richard: (escher)
Richard ([personal profile] richard) wrote on April 7th, 2007 at 06:26 pm
Pseudo-wit and snark on the Internet; a bit of a rant
I have spent a great deal of time on the Internet, and when one is on the Internet for a significant amount of time, one who is the reflective sort tends to notice certain social phenomena in such a medium.

My anecdotal observations seem to show me that many people enjoy a sort of sophomoric 'wit' that passes for intelligence and originality, and it is the sort of attitude that allows them to gain dominance over others in this medium. In general, their behaviour shows a flippant attitude towards Internet communication of any sort, unless it is towards someone such as a work superior. Commonly called 'snark', it pervades the Internet with its childishness. Most fora, chat rooms or any other areas that allow for human interaction are rife with this rubbish. Every topic is fair game, and even the nastiest, most despicable things, such as the Holocaust, slavery, misogyny, hatred of homosexuals, Adolf Hitler, rape and paedophilia, are made light of in this arena. (To see an example of such nasty behaviour, I would recommend visiting a highly populated web forum; you will most probably see some reference to these things.)

Depersonalization of others is also a common feature of this culture, especially once the perpetuator of snark is confronted with his behaviour. When someone of a less 'snarky' disposition tells the snarker off, their response is to depersonalize the other party with phrases like 'You are only on the Internet, so you do not know me' (or variants), 'This is not "real life"', 'You should not take the Internet so seriously' or 'It is just text on the screen, so this means nothing.' It is as if many of these people are trying to forget that the Internet is populated with people as real as they, and that they are trying to find catharsis through a medium that will allow them to do so at the expense of others. It is as though distance allows others to forget that there are actual people typing responses to them, with feelings and concerns that may or may not mirror their own. I believe that a sort of transference of 'person' to 'computer' occurs. People intellectually know that other flesh-and-blood people are communicating to them (at least for now; no Internet bot sounds human yet); however, since all that they can view is the computer, they sub-consciously perform an act of transference, and they treat the other person's behaviour as a computer print-out for the most part, especially when the conversants agree on a subject. When the conversants disagree, they are reminded that someone else is typing the words, and they start depersonalizing the other party in different ways, by emphasizing their physical distance and the erroneous idea that one cannot actually properly know someone on the Internet, or that all Internet communication is imaginary or contrived. (Aside: I also think that this attitude may also come from those who play games using telecommunications; they may have a sub-conscious association with games when the Internet is concerned.)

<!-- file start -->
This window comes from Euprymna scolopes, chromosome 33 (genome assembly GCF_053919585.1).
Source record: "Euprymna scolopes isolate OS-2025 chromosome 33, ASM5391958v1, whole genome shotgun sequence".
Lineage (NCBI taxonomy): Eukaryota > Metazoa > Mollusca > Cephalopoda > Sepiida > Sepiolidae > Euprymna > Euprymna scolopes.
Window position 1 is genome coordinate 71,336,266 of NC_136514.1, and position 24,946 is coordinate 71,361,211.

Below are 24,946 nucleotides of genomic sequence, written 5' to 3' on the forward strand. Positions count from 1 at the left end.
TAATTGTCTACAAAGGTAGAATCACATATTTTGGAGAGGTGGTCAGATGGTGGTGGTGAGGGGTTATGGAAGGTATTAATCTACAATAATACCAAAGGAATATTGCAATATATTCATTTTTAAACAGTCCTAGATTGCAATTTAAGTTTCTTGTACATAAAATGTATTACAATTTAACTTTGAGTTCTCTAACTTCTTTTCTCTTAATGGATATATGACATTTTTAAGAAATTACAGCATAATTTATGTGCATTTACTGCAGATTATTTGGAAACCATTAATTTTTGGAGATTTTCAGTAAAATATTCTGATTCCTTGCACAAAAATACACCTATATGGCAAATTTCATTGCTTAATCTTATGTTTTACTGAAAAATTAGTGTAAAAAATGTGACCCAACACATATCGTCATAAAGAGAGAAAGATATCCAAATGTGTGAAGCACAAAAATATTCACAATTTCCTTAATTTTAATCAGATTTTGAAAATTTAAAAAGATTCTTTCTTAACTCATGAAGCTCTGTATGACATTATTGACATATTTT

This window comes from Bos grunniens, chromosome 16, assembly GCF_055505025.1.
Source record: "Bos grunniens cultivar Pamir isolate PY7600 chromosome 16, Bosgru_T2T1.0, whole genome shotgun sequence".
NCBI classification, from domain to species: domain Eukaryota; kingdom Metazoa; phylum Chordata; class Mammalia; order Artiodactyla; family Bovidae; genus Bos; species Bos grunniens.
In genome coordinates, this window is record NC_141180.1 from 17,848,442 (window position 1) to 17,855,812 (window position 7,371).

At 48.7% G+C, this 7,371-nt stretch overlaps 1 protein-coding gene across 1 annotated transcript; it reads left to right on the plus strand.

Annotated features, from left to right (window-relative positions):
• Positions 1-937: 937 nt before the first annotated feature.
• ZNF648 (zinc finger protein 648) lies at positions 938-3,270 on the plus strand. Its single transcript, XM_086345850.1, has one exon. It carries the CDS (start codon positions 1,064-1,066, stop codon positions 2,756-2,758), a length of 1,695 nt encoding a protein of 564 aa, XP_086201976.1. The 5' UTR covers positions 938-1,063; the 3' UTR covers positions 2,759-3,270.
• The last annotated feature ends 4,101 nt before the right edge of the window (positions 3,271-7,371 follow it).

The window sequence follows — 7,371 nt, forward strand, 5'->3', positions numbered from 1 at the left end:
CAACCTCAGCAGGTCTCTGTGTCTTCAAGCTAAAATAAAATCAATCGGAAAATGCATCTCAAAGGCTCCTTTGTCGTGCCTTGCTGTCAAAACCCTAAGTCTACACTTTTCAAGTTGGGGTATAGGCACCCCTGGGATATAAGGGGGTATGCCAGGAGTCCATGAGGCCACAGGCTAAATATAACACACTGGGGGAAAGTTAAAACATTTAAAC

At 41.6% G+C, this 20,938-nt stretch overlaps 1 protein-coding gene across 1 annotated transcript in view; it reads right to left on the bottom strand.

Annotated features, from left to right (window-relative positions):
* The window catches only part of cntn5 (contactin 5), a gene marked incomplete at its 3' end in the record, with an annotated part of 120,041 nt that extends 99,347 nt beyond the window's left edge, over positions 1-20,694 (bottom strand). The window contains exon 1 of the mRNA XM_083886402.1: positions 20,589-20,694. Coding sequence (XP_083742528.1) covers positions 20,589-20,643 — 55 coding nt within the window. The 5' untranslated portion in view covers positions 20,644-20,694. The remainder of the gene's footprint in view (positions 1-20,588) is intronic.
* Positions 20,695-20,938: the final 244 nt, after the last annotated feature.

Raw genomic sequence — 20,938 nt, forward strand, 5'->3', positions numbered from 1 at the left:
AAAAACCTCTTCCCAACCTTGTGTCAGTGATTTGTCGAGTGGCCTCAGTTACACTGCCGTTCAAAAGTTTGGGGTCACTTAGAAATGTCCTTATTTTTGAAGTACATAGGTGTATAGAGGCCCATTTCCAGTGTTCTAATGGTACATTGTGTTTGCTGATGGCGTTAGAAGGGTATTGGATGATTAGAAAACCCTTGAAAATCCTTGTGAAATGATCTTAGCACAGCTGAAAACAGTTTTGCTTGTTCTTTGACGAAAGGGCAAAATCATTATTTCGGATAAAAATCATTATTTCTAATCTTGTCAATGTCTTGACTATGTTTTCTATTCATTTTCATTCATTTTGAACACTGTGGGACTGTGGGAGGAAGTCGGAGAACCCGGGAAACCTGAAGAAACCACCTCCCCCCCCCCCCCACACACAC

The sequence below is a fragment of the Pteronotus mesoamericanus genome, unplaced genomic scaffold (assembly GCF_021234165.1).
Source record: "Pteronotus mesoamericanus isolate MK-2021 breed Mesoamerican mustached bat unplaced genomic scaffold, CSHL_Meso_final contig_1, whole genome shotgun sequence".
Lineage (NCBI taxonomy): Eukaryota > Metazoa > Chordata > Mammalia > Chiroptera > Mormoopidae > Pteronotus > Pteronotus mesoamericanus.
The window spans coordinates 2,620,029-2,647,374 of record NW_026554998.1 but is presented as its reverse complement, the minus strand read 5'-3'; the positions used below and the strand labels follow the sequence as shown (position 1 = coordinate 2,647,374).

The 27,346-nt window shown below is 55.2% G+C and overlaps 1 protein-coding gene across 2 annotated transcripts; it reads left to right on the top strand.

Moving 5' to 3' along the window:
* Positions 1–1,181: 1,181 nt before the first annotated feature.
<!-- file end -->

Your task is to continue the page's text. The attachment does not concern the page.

I think that these attitudes are going to become increasingly detrimental to Internet communications in future; as more people use the Internet as a means for social interaction, people are going to tolerate this school-bully behaviour as normal. It will be acceptable for people to invalidate others' relationships and communications because of distance, and I think that this will adversely affect any attempt for organizations to use the Internet as a tool for social change. However, I do not think the solution is despair or acquiescence; it is action. I think that people concerned with keeping the Internet safe for true activism, change and communication should make a conscious effort to treat other people online as they would treat people any other medium, rather than using the tactics listed above. I shall do my part and lead by example.

(This post intentionally left public.)
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